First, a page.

Microbreweries offer local flavorWritten by Kristen Criswell | | email@example.com
Toledoans looking to sample fresh beer have the opportunity to visit two microbreweries in the area. The Maumee Bay Brewing Company, run out of the Oliver House, and Granite City Food & Brewery, located at The Shops at Fallen Timbers, brew on site.
“The main difference is freshness,” said Randal Elletson, brewery manager at Granite City Food & Brewery. “We tap them as soon as they’re ready, so you’re tasting it as soon as it’s been made.”
Maumee Bay Brewing Co.
The Maumee Bay Brewing Co. was established in 1995 and is the only local brewery that produces beers on site from start to finish.
“It’s absolutely from scratch. This is it, produced from grain to the finished product,” said Neal Kovacik, manager of the Oliver House.
The brewery produces its microbrews inside the Oliver House and in a building across the street. The brewery has eight 15-barrel fermenters, two 30-barrel fermenters and three 60-barrel fermenters and is hoping to add 2 more 60-barrel fermenters. Brewing beer takes one 10 hour brew day, followed by 25 days of fermentation, said Jon Koester, brewmaster for Maumee Bay Brewing Co.
The Oliver House offers three microbrews year round while the others are offered on a rotating release. Buckeye Beer, Glass City Pale Ale and India Pale Ale are always on tap.
Maumee Bay Brewing Company’s most popular brews are Buckeye Beer and India Pale Ale, Koester said. Bottles of Buckeye are available throughout the state and the brewery is also working to get label approval from the FDA to bottle its India Pale Ale.
Maumee Bay Brewing Co. offers its product to 66 locations in Northwest Ohio, Kovacik said.
Tours of the brewery can be set up by calling the Oliver House.
Granite City Food & Brewery
Granite City Food & Brewery a restaurant chain with an on-site brewery. The chain is in 11 states with only one location in Ohio opened in 2008. Since the taste of water varies from state to state, the company uses a trademarked process called “Fermentus Interruptus” to brew its beer. To keep the beers’ taste consistent across state lines, the company ships wort — sugar water — from a central facility to its stores, Elletson said.
Once the wort is received by the stores, the fermentation process and further brewing is completed on site.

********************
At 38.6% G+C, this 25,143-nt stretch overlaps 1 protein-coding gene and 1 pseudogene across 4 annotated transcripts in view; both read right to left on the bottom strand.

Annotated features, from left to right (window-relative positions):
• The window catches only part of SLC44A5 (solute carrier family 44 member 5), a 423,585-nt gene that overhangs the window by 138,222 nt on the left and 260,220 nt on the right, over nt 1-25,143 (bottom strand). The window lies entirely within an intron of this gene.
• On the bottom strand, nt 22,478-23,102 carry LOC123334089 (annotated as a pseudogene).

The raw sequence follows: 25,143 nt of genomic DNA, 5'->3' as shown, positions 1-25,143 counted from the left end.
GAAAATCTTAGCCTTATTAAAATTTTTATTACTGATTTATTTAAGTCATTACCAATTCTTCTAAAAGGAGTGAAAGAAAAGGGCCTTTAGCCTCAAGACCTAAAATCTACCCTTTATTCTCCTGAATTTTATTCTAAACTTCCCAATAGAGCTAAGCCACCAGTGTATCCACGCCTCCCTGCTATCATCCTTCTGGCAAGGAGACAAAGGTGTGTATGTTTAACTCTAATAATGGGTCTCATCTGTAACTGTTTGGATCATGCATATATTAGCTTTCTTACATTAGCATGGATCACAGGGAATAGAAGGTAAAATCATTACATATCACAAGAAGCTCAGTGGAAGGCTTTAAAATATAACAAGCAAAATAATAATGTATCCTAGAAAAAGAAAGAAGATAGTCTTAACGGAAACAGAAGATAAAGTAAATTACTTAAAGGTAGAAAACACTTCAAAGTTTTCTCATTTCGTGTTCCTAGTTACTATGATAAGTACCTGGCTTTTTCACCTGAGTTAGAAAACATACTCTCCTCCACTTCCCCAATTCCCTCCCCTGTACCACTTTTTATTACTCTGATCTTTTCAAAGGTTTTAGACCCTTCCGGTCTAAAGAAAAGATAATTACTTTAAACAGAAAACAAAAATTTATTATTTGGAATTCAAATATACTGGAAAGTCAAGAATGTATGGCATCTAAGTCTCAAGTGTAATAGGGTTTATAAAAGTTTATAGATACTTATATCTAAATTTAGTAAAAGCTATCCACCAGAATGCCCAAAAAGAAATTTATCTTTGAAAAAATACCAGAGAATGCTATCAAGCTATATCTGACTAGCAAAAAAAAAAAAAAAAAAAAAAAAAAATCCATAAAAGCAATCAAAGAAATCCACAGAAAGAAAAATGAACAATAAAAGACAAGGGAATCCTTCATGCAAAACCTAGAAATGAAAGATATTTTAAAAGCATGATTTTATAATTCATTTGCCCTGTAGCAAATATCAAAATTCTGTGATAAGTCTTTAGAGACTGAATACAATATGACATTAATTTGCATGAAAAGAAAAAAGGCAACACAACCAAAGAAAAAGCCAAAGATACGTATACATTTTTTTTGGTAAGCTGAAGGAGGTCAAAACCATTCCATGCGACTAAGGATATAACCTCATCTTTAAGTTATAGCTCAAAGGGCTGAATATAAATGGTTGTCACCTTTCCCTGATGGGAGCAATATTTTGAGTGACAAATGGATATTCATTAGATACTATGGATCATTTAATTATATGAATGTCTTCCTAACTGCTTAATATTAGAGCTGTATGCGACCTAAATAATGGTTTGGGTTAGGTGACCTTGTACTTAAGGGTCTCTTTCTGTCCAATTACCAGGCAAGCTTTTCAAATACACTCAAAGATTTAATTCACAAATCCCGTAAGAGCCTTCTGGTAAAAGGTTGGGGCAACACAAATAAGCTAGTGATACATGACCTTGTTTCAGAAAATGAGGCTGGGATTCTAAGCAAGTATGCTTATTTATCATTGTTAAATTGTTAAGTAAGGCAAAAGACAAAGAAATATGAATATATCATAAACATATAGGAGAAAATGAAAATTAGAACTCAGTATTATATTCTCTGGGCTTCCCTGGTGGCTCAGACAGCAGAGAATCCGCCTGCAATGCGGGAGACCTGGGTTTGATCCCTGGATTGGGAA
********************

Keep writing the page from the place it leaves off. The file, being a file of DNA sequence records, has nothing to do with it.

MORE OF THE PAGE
The restaurant brewery offers six staple beers; Northern Light Lager, Brother Benedict’s Bock, Duke of Wellington India Pale Ale, Broad Axe Stout, Wag’s Wheat and Blueberry Ale.
A sample platter of beers is offered for $3.75.
Additionally, the restaurant offers the “Mug Club” in which customers can take part in special rewards, beer tapping parties and discounts from the chain. The lifetime membership offers discounts on food and beer. For more information, visit www.granitecitymugclub.com.
Buckeye Beer is one of the oldest brands in Toledo. Buckeye Brewing Co. began producing Buckeye Beer in Toledo in 1838. In 1972, Miller Brewing Co. purchased the Buckeye label and based its Miller Light off Buckeye, said Neal Kovacik, manager of the Oliver House. Buckeye was out of production from 1972 until 1994 when the owners of the Maumee Bay Brewing Co. bought the Buckeye label back from Miller. Buckeye Beer is an American Lager. The beer tastes similar to typical macro beers with a slight difference because of a different yeast strain, Koester said.
The beer is brewed, bottled and distributed from a building owned by the Oliver House.
Buckeye Beer is sold in cases of 12 for $10.99. Cases can be purchased at The Andersons or Joseph’s Beverage Center. Buckeye Beer can also be found on tap at the Oliver House. Cavalier Distributing, in Cincinnati, handles distribution of Buckeye Beer outside Northwest Ohio.
Maumee Bay Brewing Co. is looking to expand the Buckeye brand to include summer and holiday beers.